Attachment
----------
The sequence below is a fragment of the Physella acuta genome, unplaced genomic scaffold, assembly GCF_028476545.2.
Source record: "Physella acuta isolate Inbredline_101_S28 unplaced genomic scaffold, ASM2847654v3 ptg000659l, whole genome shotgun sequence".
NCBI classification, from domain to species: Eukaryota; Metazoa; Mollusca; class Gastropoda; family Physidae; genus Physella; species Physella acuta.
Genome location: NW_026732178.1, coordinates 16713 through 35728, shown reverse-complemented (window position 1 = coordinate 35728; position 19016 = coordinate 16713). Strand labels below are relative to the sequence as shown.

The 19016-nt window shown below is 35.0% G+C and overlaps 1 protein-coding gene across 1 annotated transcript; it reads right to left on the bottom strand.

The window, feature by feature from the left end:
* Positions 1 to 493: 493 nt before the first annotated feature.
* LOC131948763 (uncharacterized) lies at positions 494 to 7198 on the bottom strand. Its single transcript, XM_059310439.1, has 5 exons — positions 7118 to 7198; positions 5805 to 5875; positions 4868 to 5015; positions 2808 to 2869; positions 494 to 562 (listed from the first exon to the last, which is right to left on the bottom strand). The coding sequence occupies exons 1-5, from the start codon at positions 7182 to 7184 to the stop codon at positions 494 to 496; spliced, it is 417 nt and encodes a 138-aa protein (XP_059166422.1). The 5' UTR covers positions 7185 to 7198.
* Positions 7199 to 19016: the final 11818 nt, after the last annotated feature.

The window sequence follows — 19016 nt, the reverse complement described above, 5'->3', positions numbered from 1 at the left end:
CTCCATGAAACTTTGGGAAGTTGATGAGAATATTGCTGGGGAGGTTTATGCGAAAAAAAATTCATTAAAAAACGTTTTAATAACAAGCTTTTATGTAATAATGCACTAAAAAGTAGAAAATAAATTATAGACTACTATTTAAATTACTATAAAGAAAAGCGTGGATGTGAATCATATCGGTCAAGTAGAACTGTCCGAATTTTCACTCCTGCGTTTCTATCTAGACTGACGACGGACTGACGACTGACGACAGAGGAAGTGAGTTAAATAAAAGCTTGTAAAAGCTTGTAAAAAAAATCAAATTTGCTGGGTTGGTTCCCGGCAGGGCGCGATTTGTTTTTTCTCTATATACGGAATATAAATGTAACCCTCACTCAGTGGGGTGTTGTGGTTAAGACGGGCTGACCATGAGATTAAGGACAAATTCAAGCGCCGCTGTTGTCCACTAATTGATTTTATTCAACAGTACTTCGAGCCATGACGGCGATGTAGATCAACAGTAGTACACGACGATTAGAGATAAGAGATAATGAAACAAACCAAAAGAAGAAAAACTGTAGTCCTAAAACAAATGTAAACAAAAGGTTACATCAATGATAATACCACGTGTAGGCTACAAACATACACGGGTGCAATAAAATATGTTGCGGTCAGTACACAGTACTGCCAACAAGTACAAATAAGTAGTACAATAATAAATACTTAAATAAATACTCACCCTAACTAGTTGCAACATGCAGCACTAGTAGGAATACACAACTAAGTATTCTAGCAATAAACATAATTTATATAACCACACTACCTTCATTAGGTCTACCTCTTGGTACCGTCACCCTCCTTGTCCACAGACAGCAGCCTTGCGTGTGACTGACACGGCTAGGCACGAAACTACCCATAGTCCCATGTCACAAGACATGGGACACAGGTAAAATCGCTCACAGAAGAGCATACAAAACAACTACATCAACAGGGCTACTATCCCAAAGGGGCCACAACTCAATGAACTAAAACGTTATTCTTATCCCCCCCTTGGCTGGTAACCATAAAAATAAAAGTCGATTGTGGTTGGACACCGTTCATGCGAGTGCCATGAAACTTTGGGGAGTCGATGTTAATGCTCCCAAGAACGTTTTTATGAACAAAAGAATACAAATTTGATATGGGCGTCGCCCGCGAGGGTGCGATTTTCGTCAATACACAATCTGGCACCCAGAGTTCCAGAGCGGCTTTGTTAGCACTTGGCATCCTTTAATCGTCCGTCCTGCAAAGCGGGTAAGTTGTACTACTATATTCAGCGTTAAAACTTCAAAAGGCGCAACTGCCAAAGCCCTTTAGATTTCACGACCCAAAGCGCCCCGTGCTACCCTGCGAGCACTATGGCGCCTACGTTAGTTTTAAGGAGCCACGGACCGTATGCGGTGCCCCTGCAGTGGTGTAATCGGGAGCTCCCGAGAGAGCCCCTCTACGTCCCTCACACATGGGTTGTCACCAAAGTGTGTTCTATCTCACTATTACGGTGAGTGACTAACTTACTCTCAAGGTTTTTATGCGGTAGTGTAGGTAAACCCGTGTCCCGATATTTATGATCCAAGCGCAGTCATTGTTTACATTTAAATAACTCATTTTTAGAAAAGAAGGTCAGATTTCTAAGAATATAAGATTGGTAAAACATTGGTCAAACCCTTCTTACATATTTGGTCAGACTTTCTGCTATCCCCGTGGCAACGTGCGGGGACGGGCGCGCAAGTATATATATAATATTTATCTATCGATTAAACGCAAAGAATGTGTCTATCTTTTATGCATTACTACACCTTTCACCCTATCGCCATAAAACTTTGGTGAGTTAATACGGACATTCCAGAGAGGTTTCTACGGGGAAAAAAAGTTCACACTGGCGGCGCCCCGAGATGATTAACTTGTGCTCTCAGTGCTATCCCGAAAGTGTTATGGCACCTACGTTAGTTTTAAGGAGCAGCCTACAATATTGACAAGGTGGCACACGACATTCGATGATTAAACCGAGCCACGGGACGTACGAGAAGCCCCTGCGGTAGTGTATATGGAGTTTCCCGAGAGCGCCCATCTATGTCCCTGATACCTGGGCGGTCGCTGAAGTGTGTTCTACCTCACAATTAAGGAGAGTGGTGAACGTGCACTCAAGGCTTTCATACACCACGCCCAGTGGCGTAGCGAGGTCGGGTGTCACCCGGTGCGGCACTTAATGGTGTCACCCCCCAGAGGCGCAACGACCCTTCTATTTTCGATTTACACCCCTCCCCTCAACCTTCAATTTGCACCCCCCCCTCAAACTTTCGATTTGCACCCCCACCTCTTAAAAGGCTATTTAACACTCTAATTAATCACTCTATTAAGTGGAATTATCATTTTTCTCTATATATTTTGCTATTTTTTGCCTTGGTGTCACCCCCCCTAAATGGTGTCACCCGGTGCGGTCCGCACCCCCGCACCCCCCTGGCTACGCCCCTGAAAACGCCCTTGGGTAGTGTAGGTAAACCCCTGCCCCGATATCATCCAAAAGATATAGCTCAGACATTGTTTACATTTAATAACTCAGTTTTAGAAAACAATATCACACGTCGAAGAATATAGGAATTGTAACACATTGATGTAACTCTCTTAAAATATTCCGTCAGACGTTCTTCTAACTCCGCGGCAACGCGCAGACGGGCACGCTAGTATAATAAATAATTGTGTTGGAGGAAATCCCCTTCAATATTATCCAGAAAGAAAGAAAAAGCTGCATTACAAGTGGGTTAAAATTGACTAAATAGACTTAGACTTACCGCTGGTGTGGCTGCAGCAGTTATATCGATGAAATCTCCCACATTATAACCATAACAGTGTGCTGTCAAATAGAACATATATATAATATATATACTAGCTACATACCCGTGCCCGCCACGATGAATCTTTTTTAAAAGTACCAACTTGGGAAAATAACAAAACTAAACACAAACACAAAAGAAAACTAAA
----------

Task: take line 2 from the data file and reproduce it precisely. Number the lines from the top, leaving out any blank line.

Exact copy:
Source record: "Physella acuta isolate Inbredline_101_S28 unplaced genomic scaffold, ASM2847654v3 ptg000659l, whole genome shotgun sequence".